Friday, November 8, 2019

Going to Extremes

In my last post (discussing the situation in Chile) I once again violated a resolution I keep making and then breaking. I broke my promise to stop using the political labels of “left” and “right.”

The problem is that these labels—along with “liberal” and “conservative”—are just too handy not to use. After all, everyone else uses them, and people generally understand what you mean by them. The older I get, though, the more I wonder whether these labels actually have any real meaning or whether they are merely banners to cluster around—like national flags or the names of sports teams.

Do these labels actually inform our understanding of the day’s politics or do they simply impose a mental filter that keeps us from perceiving the true reality?

A brief recap. The left/right political paradigm goes back more than two centuries. It comes from legislative seating arrangements in the time of the French Revolution. Members of the aristocracy sat in the honored position to the Speaker’s right. Commoners sat to his left. It is worth noting that in those days commoners in the legislature were not peasants or laborers but the rising capitalist class, that is, the bourgeoisie. This is also the roots of our concepts of conservatives and liberals. The former strove to conserve the institutions of monarchy and the established church, while the latter worked to liberate the people from the power of those institutions. That is somewhat at odds with our modern concept of the two words. Nowadays in America a conservative is more likely to be trying to restrain the power of government, while the liberal would be in favor of increasing it.

Of course, individual people’s political opinions do not all fall neatly into two broad categories. There is a huge array of beliefs and positions on issues of the day. For convenience, people place individual philosophies on a broad spectrum, in an echo of 18th-century France, running from left to right. Movements like communism, socialism, centrism, libertarianism, and fascism are placed along a row like colors of a rainbow to help us understand how one might relate to the others. Movements at the extreme ends tend to be authoritarian in character, while those in the center are considered more democratic.

What is interesting, though, is the affinity that those near the center tend to feel for their more authoritarian fellows on their half of the spectrum. Republicans will accept—if not exactly advertise or celebrate—any votes they can get, even if they come from the far right. Democrats, likewise, will not refute votes from hard-core Marxists if it gets their candidates across the electoral line. Why do things work this way? Why is there not more cooperation among those in the middle, even if they belong to different parties? For that matter, why do believers in authoritarianism not cooperate with others who, like them, want the government to exert more control?

The second question is easier to answer. If authoritarians want the government to have more power, it is not simply as a matter of principle, They want the power specifically for themselves or for people who think like they do. That is why you do not see communists and fascists making alliances of convenience.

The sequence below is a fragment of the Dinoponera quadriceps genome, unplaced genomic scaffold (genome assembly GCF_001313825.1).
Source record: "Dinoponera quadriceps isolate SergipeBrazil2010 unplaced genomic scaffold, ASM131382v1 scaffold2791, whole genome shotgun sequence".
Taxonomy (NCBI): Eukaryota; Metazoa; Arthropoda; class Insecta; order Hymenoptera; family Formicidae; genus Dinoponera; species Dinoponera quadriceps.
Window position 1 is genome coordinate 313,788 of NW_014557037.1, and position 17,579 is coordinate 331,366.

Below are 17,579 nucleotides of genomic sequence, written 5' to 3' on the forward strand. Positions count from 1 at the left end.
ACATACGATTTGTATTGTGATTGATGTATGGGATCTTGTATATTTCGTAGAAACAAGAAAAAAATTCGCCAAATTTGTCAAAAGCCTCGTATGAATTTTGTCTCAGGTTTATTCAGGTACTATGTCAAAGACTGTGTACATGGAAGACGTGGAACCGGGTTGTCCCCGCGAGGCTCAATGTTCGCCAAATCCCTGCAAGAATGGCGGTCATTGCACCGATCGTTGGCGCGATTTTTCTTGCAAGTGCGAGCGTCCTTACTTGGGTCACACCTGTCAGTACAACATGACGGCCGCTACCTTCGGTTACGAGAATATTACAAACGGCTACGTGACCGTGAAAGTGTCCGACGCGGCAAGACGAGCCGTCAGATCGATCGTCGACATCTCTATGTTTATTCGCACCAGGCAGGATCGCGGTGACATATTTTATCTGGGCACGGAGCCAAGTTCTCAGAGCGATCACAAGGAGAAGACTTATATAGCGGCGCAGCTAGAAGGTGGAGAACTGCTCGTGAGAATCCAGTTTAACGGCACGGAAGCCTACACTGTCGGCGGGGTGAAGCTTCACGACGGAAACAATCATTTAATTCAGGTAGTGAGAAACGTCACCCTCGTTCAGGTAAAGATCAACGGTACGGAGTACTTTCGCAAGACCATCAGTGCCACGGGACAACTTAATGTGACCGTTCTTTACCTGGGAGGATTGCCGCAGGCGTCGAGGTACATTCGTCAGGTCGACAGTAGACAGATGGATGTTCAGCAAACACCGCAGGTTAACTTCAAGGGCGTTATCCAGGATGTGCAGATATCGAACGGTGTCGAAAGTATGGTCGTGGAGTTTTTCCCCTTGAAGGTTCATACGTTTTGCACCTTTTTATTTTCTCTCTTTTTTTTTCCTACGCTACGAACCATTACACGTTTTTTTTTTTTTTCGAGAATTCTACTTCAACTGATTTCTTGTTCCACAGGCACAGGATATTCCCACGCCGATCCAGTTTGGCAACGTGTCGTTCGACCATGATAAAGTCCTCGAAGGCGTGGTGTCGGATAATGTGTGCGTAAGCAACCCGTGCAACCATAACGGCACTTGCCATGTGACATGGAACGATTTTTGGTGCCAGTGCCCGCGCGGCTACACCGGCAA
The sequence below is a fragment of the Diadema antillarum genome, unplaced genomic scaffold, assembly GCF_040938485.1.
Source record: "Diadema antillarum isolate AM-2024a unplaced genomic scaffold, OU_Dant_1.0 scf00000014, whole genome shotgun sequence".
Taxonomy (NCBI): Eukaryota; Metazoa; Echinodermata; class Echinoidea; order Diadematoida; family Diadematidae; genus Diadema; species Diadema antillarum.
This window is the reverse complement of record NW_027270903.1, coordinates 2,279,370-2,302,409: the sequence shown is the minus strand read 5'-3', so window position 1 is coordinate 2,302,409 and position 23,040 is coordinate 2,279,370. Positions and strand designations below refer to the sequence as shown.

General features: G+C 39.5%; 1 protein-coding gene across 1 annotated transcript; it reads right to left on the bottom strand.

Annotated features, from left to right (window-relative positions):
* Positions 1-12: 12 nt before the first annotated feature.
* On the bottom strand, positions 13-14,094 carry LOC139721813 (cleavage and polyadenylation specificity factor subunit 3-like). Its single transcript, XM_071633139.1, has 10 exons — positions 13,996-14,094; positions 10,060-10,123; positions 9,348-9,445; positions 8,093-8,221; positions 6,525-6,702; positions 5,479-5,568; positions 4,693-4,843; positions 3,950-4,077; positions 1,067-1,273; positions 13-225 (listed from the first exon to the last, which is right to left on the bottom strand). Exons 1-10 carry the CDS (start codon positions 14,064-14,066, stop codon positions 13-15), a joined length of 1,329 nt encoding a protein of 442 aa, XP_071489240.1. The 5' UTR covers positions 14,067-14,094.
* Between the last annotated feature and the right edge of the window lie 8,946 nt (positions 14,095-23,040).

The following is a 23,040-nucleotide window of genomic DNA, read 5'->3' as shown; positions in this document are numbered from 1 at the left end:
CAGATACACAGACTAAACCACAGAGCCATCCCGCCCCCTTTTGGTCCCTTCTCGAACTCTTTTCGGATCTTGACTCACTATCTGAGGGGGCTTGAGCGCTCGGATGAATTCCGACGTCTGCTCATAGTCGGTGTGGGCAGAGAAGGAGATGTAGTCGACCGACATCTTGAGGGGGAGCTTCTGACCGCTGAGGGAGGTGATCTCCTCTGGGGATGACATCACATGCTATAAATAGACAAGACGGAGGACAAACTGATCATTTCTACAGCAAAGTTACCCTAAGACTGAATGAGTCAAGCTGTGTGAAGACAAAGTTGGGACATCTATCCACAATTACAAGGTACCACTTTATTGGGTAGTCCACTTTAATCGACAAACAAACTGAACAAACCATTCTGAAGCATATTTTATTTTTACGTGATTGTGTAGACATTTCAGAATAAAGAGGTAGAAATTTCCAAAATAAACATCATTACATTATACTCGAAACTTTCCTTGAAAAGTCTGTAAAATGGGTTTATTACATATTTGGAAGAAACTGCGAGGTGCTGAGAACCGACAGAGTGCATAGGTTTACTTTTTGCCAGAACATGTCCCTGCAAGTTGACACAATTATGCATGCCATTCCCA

Actually, that is not exactly true, is it? Nazi Germany and the Soviet Union did exactly that with the Molotov-Ribbentrop Pact in 1939, although it did not work out well for either of them. In fact, what strikes me about German history between the two world wars is the proliferation of radical movements. They all meant to rescue the country from its post-war state, and they all had authoritarian tendencies. Adolf Hitler’s movement went through several name changes, but they all had the word socialist in the title, including the Nazi party of which the full name was National Socialist German Workers Party. Historians put the Nazis on the right end of the political spectrum, but one wonders why. Because Hitler was virulently anti-communist? Yet that enmity looks to me more like a vicious rivalry among radical autocrats than like movements separated by a vast philosophical gulf.

By placing the Nazis on the extreme right of the political spectrum, though, it makes it easier for Democrats to compare Republican presidents they do not like to Hitler and Republicans in general to fascists. Hitler and Stalin may have ended up as bitter enemies, but did they not have a fair amount in common—at least in terms of disdain for democratic norms? Of course, linking politicians of the present to extremists of the past is not exclusively a Democratic tactic. Republicans unhappy with Democrats’ handling of the current impeachment inquiry, for example, have been quick to compare the closed hearings to Soviet show trials.

What interests me is why politicians in the broad center have a certain amount of tolerance for the extremes on their side of the spectrum. Is it all down to political expediency because it is the only way to get to a majority? Does that lead them to hear only what they want to hear from the fringes? Extremists have a habit of extolling the virtues of democracy in their rhetoric, yet both the hard left and the hard right would be similarly repressive—although in different ways—if they ever came to power.